Fighting Back against Obamacare; Health Law Based on Bad Economics

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Byline: Dr. Jane M. Orient , SPECIAL TO THE WASHINGTON TIMES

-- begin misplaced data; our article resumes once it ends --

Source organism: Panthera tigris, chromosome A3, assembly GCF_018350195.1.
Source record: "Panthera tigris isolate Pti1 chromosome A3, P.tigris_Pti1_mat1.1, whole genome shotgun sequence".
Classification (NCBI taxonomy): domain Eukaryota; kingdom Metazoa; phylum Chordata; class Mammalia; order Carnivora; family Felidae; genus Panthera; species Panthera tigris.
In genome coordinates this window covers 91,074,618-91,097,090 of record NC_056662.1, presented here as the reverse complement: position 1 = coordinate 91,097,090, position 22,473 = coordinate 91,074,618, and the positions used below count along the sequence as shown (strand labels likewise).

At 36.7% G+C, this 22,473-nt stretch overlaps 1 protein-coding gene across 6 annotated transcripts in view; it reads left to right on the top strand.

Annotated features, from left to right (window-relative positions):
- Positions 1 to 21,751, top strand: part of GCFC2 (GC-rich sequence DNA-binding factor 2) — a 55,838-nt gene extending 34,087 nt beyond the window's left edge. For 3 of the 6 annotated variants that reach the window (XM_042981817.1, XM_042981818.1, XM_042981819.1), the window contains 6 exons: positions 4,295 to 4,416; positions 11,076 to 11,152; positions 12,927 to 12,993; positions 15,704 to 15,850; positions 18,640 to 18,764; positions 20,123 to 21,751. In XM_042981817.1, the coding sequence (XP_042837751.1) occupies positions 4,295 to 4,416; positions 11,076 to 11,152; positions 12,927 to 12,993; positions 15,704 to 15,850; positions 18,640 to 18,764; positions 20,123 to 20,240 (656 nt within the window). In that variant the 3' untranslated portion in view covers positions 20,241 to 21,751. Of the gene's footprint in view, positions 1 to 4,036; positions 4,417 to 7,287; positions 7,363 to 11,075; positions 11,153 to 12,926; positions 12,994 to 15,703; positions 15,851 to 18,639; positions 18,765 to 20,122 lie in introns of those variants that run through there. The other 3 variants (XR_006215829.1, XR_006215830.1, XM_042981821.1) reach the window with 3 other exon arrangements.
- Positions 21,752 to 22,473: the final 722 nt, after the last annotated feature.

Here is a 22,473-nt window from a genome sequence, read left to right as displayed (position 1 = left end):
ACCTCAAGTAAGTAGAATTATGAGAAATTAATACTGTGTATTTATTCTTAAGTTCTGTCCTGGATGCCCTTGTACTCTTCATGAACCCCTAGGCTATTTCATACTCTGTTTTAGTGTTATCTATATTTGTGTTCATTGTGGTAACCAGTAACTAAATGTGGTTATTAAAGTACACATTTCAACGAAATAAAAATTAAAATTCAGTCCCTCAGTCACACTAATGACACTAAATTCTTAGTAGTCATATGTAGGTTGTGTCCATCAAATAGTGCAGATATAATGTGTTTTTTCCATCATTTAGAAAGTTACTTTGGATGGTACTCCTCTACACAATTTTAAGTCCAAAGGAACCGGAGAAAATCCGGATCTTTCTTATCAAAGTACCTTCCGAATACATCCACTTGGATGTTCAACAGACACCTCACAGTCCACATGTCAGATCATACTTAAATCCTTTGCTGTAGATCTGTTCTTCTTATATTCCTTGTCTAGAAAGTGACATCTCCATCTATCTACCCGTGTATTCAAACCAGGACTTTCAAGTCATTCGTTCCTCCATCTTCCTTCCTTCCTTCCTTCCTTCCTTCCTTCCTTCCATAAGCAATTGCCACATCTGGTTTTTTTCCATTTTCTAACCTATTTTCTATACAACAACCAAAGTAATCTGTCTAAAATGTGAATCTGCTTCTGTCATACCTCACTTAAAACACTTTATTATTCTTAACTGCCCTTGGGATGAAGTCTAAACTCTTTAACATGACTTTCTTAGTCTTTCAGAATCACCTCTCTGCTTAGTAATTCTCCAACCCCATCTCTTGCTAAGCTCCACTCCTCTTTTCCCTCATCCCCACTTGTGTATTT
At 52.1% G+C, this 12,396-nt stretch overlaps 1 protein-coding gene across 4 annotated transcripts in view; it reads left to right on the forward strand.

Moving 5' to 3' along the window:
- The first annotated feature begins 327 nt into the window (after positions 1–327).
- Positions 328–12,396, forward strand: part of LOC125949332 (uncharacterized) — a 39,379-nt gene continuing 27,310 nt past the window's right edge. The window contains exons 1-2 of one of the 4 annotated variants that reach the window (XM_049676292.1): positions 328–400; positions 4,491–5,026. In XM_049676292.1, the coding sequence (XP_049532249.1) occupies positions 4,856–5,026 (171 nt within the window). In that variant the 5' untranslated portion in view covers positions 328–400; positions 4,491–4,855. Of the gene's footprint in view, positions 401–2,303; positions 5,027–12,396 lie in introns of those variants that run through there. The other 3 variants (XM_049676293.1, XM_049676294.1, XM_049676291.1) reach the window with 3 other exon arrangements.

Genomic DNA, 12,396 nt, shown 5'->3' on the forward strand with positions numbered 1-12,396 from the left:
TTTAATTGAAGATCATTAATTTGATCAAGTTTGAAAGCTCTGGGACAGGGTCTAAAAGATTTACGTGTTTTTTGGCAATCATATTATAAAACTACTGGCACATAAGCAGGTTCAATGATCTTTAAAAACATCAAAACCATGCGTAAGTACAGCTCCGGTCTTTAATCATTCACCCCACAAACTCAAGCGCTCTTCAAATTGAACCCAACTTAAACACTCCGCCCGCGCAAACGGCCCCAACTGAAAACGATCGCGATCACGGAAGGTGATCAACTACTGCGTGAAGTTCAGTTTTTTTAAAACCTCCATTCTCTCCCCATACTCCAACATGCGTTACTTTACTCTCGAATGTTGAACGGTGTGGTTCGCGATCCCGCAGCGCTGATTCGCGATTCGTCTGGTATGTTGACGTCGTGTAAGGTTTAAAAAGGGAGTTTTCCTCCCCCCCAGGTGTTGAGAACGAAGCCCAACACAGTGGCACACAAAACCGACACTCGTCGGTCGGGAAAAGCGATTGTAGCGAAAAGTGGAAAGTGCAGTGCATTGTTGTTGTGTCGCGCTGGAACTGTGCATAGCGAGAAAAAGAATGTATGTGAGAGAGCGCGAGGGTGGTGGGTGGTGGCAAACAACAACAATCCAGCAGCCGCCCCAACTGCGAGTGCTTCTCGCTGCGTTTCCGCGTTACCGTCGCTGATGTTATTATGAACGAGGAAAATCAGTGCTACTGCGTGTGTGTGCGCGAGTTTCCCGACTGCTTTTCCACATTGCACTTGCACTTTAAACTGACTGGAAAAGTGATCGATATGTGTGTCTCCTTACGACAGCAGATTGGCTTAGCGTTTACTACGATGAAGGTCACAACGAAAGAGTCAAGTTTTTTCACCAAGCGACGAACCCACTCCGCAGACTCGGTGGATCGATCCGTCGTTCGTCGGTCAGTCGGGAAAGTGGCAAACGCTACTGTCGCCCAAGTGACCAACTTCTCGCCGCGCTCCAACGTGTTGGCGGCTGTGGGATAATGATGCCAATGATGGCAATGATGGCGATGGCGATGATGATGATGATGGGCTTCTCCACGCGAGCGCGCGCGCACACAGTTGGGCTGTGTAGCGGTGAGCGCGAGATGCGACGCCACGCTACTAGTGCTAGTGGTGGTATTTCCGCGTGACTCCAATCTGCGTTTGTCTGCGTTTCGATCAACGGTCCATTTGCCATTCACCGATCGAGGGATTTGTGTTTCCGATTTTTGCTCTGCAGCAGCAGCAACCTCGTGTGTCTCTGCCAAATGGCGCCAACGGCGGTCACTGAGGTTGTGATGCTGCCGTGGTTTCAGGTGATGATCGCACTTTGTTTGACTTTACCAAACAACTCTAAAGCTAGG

The Green family, owners of the craft goods store Hobby Lobby, has taken a courageous stand for religious freedom and for life by defying the Obamacare mandate requiring employers to provide coverage for their employees' emergency contraceptives, which violate their religious views on abortion. Why is our entire nation not reeling from shock over this administration's tyrannical action? How shall we characterize a government that would severely punish people for living by their conscience and refusing to participate in an act they - along with millions, perhaps even a majority, of Americans - regard as evil?The next question is why would conscientious believers support such a government by paying an enormous fine, if they could legally avoid it?Why don't they simply stop buying health insurance for their employees? For a company with 13,000 employees, a fine (excuse me, Chief Justice John Roberts, a tax) of $3,000 per employee would cost only $39 million per year, or a little more than $106,000 per day, not $1.3 million per day. If the company spends $10,000 or more per year per employee for insurance, it would save $7,000 each by paying the fine instead. Many employees would probably be delighted to have even part of the difference in their paychecks, although it would be taxable.The company should also investigate whether the fine-penalty-tax is applied to individuals who are exempt from the mandate. Christian owners ought to encourage their employees to join a Christian cost-sharing ministry that is specifically exempt from Obamacare. Members committed to a Christian lifestyle voluntarily share each others' burdens, by sending a check, perhaps less than $200 a month, to someone who has incurred a medical bill.People who refrain from smoking, excess alcohol use, illegal drugs and sex outside of marriage - and who attend regular services of their choice - tend to be healthier. They also find it far more satisfying to send a check to an ailing brother or sister each month than a check - a much larger check - to a multibillion-dollar corporation that profits from denying claims. There are many ways in which businesses could help workers pay for their medical needs, other than through a greatly overpriced, mandate-loaded, third-party-prepayment product that comes with guaranteed moral hazard.Employers could inform their employees about ways to find the most cost-effective services or to reduce their bills through prompt direct payment. …